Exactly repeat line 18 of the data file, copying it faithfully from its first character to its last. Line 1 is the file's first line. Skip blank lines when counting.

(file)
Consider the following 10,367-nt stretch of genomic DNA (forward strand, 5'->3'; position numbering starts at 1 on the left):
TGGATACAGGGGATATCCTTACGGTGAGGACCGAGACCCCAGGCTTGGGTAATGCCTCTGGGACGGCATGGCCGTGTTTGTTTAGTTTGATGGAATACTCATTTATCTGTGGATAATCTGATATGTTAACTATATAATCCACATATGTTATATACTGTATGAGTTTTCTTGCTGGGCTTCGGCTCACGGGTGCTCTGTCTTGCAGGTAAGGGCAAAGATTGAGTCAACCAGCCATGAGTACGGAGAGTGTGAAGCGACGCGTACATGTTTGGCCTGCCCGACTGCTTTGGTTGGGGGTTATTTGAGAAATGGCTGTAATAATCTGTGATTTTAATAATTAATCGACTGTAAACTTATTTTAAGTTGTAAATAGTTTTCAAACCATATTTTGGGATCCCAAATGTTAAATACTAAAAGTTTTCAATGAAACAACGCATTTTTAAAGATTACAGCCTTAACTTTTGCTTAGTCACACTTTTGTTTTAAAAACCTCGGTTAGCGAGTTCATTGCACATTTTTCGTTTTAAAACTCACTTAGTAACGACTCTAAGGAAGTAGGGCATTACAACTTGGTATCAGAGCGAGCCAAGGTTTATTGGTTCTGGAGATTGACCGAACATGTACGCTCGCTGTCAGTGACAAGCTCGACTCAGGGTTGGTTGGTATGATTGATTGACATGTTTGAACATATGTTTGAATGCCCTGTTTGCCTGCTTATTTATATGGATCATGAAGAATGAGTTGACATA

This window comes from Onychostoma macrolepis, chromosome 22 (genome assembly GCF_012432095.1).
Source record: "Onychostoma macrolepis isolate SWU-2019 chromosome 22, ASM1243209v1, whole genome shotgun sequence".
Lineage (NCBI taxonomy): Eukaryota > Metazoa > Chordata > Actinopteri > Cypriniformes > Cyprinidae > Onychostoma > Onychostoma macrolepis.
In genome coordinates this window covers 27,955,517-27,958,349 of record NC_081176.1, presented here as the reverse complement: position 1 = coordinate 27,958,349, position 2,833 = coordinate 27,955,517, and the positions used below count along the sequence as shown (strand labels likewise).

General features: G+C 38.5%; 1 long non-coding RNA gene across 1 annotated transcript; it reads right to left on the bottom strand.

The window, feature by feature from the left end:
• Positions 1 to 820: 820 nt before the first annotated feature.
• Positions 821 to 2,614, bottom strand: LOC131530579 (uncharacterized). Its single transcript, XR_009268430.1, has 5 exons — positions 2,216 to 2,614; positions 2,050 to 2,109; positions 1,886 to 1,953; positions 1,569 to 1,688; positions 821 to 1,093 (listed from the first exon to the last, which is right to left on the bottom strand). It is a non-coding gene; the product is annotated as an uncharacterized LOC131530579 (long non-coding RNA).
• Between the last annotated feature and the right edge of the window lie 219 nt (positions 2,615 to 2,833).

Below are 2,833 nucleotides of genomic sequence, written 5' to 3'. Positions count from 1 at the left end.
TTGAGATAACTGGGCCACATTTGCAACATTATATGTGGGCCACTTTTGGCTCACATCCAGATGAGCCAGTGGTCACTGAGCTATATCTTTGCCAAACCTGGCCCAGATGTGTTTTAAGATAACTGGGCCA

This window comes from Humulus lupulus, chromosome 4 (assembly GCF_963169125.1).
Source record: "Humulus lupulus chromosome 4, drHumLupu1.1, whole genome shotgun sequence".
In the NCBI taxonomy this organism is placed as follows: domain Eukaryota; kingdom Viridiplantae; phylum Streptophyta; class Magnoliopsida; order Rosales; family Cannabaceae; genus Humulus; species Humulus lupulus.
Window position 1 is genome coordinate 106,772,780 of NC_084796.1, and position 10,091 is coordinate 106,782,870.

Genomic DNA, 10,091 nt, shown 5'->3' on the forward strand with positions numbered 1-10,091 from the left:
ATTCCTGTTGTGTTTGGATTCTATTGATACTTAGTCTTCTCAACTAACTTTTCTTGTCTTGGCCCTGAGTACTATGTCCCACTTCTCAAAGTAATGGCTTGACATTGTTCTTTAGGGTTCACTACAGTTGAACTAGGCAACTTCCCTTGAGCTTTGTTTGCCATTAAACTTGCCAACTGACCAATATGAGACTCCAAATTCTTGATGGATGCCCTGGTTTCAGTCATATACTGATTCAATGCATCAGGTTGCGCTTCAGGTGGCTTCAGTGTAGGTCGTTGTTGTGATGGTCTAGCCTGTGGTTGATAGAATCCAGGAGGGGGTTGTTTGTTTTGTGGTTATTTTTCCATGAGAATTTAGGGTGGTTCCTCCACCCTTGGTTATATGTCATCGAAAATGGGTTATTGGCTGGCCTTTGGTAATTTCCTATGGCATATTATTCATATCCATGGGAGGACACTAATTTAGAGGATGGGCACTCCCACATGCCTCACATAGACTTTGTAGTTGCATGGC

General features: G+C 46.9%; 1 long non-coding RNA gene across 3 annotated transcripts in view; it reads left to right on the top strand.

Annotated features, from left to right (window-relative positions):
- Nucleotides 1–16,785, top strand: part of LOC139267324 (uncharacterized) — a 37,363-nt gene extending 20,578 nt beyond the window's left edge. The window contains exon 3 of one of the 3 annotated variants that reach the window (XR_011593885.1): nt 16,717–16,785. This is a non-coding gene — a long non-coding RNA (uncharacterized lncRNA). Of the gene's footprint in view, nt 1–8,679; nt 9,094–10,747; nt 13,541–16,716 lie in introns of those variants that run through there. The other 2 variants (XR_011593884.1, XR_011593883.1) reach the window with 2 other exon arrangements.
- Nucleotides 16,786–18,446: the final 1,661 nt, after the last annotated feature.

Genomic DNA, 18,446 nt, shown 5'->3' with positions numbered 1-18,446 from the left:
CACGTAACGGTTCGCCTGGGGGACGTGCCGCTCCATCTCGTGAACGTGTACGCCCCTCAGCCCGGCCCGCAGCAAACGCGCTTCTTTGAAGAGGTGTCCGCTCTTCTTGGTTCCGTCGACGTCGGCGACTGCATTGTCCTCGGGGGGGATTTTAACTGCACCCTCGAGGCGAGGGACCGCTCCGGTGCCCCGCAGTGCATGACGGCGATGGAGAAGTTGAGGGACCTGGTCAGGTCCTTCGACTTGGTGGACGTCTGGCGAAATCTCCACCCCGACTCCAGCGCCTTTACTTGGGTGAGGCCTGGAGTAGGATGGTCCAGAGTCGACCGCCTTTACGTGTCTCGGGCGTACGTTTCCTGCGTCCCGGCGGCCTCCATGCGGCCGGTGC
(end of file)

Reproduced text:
Genomic DNA, 10,091 nt, shown 5'->3' on the forward strand with positions numbered 1-10,091 from the left: